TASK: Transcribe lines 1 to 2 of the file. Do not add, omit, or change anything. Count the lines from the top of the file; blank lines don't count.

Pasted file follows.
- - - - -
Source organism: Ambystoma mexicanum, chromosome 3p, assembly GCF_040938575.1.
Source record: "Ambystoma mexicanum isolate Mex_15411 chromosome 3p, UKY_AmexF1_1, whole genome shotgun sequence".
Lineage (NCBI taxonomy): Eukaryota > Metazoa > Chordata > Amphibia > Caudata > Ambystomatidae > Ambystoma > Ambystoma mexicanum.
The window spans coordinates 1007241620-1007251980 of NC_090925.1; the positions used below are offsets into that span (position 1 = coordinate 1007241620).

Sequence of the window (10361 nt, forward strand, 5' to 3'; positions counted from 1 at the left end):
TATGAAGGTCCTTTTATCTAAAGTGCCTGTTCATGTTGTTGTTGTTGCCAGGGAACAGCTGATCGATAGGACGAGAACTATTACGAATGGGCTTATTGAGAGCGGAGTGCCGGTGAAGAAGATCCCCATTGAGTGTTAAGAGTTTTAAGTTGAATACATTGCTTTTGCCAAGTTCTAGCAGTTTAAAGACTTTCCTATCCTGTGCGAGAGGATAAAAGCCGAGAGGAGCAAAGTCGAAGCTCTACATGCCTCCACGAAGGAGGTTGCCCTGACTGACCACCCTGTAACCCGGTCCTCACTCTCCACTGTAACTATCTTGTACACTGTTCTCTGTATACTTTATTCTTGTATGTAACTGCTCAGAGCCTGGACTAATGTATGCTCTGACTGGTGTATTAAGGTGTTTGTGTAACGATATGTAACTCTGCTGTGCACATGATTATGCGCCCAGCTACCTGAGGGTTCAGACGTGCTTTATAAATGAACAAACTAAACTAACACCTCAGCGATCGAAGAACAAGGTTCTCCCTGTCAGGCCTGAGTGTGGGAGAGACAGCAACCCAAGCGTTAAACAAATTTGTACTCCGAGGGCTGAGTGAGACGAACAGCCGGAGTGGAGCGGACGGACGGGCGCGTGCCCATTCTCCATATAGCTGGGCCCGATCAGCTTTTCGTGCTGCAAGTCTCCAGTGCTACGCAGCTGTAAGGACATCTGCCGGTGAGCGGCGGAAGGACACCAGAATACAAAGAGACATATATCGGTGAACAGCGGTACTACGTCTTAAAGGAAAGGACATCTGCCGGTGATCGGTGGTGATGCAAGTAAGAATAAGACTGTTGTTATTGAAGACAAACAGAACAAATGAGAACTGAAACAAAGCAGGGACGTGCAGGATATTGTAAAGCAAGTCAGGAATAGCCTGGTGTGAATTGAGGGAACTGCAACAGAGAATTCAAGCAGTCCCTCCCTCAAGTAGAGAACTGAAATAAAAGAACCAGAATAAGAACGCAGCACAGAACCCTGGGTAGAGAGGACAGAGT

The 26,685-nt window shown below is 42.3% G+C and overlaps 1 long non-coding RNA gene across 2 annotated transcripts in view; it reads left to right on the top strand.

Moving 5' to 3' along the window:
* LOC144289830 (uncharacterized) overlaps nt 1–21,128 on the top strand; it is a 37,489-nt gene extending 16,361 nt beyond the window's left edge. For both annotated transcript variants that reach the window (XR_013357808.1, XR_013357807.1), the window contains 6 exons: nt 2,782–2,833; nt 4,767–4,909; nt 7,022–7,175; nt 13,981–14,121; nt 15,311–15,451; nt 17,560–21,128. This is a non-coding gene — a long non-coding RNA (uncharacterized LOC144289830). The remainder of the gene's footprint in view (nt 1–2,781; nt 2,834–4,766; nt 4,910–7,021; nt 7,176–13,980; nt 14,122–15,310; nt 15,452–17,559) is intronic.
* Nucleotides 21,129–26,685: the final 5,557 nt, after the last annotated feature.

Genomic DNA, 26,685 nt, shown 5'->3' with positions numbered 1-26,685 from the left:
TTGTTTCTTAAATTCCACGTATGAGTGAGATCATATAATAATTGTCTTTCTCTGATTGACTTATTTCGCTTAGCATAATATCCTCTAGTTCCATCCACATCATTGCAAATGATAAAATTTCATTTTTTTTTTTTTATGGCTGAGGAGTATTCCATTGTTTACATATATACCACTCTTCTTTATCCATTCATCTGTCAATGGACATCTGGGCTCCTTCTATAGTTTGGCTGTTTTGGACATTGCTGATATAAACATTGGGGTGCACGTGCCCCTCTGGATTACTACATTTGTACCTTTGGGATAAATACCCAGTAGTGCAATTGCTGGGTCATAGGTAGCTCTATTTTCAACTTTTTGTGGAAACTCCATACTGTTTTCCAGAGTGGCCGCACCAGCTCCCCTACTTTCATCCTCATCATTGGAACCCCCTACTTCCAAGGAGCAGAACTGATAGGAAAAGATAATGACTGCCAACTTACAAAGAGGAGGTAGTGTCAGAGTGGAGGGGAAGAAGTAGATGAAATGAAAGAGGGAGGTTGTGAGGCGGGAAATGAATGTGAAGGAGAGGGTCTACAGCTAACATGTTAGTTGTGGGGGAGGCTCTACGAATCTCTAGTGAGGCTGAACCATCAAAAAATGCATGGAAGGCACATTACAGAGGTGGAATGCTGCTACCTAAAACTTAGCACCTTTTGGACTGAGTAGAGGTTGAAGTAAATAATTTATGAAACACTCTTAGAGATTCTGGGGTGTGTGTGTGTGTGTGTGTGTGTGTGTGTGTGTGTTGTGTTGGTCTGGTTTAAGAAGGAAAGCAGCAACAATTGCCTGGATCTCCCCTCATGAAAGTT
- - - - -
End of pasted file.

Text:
Source organism: Ambystoma mexicanum, chromosome 3p, assembly GCF_040938575.1.
Source record: "Ambystoma mexicanum isolate Mex_15411 chromosome 3p, UKY_AmexF1_1, whole genome shotgun sequence".